CT corrections department $38M over budget
HARTFORD — The Department of Correction will close the current fiscal year with a $38 million shortfall, according to Correction Commissioner Rollin Cook.
The bulk of the deficiency comes from $20 million in unanticipated startup costs when the agency took over inmate health care from Correctional Managed Health Care, an organization within the UConn Health Center in July, he said.
Cook and several other commissioners appeared before the Appropriations Committee April 26 to explain why their departments would need more money to close out the current fiscal year as part of HB 7147, a bill that would provide funding to close the gaps.
In total, with nearly $60 million in adjudicated lawsuit claims against the state that had to be paid, the Office of Fiscal Analysis and Office of Policy and Management estimated that agencies spent $110 to $120 million more than budgeted in fiscal year 2019, which ends June 30.
Other agencies that are facing deficiencies included the Department of Children and Families, the Department of Mental Health and Addiction Services, the Department of Administrative Services, and the Department of Emergency Services and Public Protection.
Part of the deficiency will be paid by shifting money from other agencies, which have excess funds over their budgetary needs as the fiscal year closes, OFA document said. The money for DOC will be transferred from Department of Social Services accounts that still have funds, according to a spokesman for DSS. No DSS programming will be affected, he said.
The money to pay the $60 million in claims, which were largely a result of the settlement in the State Employees Bargaining Agent Coalition’s lawsuit against former Gov. John Rowland, will be taken out of the General Fund. Each year claims against the state, which are administered by the state Comptroller, have no appropriation and are taken out of the General Fund due to their unpredictable nature, Office of Policy and Management Secretary Melissa McGraw explained to the committee.
The SEBAC vs. Rowland claims were part of the settlement of a federal class action involving more than 2,000 state employees who were laid off during the Rowland administration in the early 2000s.
At $38 million, Cook submitted the second highest deficiency of all the department heads that appeared before the Appropriations Committee.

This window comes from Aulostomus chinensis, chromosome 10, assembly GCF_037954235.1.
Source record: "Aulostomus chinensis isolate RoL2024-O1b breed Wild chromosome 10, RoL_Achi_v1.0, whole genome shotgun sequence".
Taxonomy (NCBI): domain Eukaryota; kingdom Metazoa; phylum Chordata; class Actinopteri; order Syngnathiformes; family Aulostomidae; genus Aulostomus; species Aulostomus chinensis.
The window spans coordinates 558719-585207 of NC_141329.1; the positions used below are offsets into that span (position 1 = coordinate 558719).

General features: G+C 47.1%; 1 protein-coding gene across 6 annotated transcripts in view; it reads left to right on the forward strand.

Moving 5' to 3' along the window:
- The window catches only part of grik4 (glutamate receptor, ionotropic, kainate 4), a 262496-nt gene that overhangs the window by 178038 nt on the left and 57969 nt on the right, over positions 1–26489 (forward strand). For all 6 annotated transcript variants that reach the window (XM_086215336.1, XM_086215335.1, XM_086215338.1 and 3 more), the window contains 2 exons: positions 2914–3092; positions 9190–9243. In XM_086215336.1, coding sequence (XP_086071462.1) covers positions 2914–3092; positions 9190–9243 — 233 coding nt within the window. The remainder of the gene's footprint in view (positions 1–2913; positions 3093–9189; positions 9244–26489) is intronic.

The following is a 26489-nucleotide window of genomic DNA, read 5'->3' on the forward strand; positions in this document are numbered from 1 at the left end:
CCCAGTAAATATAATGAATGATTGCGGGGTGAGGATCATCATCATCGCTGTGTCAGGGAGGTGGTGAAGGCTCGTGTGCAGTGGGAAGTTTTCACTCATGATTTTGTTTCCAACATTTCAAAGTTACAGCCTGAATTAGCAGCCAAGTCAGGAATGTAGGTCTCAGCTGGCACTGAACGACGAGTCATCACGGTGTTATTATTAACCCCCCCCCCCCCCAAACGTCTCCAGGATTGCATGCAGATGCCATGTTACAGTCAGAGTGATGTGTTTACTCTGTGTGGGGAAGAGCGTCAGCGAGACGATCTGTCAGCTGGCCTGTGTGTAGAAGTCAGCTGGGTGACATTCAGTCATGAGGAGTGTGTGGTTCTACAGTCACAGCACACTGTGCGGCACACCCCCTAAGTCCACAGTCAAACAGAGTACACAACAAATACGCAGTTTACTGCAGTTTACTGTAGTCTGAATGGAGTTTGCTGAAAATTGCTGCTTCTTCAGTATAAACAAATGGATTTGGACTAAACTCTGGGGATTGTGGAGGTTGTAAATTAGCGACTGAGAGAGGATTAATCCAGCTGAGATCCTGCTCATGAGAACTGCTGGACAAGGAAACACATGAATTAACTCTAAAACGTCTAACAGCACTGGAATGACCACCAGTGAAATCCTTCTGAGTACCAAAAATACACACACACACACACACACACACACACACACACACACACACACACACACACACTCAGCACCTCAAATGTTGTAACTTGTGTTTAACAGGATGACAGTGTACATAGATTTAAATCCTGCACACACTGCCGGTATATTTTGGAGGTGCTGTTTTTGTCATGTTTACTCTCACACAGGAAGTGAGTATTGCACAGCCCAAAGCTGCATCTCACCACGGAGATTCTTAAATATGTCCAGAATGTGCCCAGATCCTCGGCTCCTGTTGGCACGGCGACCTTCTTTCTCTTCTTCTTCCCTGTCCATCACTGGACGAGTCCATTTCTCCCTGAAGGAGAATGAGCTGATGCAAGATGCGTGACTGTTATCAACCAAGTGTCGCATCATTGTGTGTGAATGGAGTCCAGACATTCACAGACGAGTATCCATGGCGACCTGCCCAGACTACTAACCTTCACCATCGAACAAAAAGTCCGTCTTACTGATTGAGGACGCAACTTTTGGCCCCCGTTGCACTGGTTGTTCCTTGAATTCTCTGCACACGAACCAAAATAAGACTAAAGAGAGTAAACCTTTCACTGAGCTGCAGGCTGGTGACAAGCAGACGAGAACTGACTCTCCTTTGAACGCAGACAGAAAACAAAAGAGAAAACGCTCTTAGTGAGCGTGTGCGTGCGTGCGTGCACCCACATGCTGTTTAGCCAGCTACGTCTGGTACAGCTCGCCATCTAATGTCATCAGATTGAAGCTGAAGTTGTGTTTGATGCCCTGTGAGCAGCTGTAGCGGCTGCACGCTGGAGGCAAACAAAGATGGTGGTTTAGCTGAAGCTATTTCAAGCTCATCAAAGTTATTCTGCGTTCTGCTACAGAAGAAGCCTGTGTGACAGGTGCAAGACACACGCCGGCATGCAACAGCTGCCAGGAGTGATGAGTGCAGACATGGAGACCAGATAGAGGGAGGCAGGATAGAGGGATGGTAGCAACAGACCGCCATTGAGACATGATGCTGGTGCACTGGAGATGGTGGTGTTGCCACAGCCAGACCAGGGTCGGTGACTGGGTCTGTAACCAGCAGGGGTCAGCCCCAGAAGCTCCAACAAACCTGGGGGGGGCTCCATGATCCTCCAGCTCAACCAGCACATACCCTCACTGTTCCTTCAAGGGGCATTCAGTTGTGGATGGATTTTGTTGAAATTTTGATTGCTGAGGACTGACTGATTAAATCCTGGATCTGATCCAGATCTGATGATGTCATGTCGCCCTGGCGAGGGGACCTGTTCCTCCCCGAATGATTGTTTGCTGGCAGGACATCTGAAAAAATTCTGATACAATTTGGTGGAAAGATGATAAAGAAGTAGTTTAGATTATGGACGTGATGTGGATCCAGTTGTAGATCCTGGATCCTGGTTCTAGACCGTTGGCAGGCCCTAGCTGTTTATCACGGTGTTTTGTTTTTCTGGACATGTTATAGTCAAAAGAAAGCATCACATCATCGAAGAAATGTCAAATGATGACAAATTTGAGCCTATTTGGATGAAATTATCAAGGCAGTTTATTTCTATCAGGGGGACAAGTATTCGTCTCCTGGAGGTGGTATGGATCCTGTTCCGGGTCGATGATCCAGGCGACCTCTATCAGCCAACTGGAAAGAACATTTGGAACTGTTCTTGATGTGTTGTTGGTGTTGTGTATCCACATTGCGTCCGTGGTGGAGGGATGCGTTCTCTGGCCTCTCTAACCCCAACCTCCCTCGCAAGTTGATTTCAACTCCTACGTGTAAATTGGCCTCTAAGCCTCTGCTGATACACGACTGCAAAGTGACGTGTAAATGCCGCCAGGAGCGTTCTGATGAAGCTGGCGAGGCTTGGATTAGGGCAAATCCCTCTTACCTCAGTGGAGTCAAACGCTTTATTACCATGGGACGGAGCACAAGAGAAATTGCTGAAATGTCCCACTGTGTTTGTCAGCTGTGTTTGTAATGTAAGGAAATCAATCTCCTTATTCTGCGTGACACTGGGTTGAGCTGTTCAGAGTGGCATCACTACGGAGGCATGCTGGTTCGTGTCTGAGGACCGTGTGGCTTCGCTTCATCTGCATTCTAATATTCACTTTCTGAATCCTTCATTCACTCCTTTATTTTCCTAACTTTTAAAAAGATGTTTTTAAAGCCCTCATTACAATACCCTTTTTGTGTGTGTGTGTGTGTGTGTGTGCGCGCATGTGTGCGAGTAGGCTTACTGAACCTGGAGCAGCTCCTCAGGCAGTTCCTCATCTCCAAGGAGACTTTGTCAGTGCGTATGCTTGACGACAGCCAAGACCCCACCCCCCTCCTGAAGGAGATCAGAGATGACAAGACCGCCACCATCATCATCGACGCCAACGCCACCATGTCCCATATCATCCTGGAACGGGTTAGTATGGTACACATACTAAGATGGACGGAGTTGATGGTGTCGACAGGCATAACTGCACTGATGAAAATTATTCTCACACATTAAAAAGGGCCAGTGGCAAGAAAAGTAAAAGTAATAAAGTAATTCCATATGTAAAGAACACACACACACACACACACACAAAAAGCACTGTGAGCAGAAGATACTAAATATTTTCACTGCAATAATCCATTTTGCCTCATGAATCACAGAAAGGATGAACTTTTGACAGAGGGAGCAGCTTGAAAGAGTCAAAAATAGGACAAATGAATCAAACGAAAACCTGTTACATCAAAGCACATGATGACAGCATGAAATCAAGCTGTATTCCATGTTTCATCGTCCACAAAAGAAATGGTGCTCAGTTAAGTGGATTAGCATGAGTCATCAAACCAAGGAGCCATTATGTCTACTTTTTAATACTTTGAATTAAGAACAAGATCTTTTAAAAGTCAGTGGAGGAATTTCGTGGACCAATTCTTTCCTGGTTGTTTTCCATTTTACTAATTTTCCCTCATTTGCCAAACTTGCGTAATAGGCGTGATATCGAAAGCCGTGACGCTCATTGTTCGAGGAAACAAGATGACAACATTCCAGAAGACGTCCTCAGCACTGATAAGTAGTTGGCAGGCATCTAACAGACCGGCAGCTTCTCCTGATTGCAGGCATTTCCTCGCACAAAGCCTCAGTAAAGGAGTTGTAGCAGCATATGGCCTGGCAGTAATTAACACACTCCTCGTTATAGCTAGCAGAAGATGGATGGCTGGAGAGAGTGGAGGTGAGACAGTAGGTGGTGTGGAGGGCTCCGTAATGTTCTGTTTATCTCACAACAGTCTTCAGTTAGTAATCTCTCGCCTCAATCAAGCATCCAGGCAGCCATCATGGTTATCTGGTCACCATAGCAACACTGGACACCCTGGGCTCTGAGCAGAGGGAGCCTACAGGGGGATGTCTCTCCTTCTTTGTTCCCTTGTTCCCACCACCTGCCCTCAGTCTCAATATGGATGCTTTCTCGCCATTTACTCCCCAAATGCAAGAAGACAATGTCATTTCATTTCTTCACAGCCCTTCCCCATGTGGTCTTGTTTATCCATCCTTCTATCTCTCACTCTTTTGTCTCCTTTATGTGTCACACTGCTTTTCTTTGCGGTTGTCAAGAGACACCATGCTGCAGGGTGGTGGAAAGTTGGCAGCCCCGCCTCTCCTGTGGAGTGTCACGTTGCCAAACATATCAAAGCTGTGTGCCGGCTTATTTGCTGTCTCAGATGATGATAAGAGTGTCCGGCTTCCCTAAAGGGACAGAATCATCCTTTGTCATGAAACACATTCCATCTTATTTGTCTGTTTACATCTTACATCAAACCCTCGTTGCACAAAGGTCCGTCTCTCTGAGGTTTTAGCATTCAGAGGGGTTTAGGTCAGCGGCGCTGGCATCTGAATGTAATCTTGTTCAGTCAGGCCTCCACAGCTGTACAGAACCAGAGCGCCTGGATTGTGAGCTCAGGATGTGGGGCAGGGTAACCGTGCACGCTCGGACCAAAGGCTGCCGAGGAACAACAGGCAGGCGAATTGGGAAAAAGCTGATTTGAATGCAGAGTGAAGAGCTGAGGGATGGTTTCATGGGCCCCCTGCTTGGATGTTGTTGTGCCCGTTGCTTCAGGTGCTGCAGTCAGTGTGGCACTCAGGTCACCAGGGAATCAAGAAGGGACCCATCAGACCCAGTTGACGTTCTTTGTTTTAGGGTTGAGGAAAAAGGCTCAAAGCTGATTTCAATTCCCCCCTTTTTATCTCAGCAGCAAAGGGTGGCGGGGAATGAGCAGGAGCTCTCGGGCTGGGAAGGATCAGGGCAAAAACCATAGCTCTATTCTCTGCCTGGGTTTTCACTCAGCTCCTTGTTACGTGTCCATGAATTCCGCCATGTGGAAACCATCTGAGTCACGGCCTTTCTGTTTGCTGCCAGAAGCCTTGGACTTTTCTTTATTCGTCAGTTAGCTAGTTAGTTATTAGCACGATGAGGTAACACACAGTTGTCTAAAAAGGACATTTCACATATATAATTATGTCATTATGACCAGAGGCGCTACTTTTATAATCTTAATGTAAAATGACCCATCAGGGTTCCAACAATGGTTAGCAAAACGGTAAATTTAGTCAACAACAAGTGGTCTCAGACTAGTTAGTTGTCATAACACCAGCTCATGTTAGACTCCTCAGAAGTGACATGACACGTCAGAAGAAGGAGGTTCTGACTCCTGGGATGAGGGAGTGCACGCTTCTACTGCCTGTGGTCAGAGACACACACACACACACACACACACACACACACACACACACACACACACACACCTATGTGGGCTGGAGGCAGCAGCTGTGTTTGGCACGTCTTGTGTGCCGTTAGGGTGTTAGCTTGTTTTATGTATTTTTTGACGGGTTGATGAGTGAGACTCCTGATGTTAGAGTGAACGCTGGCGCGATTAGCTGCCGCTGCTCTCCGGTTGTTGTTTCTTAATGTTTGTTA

Although Gov. Ned Lamont promised while campaigning that he’d pay for a property tax credit for the middle class with savings from the DOC, his biennial 2020-2021 budget proposal released in February included an extra $35 million for agency based on the cost of inmate health care and collective bargaining agreements.
Cook was appointed Commissioner of the DOC in January, mid-way through the agency’s first year of the inmate health care transition.
Calls for the transition came after the legislature heard reports — and the state faced lawsuits — from the families of inmates who claimed their loved ones received negligent care that led to deaths.
Cook told the committee pointedly that the reason costs for inmate health care have gone up, “is because the care had to go up.”
The agency budgeted $72 million for inmate health care in the 2019 fiscal year — about $8 million less than the prior year when UConn ran the inmate health system. Cook said the department needed another $20 million because of hiring delays, which drove up overtime, higher costs than anticipated for pharmaceuticals, laboratory services, medical supplies, and specialty services. The prison health care system is also dealing with aging inmates, he said. Nearly 45% of the inmate population is age 40 or older.
Cook admitted that the agency was having a hard time finding medical staff based on the nature of the work. “You have to have the right person who wants to do this,” Cook said before adding, “They have to have the heart for it.”
The agency is also facing an $11.3 million deficiency in the 2019 budget for personnel costs based in part on the transfer of 80 employees from DCF when the Connecticut Juvenile Training School closed. Committee members admitted they were astonished to find out that the employees were transferred but no funding from DCF was provided.
Cook also was seeing a $4.7 million deficiency in the account used to pay for utilities and maintenance for the agency’s 283 buildings. Electricity expenses increased with higher-than-average usage over the first three months of the fiscal year, and rates have gone up for natural gas, water, and sewer, he said.
The agency is seeking approval from the Finance Advisory Committee to move money from other accounts as the deficiencies “will shortly cause cash flow issues,” Cook said.
The bill was favorably voted out of committee April 30 and will be scheduled for a vote by the House and the Senate in the coming weeks.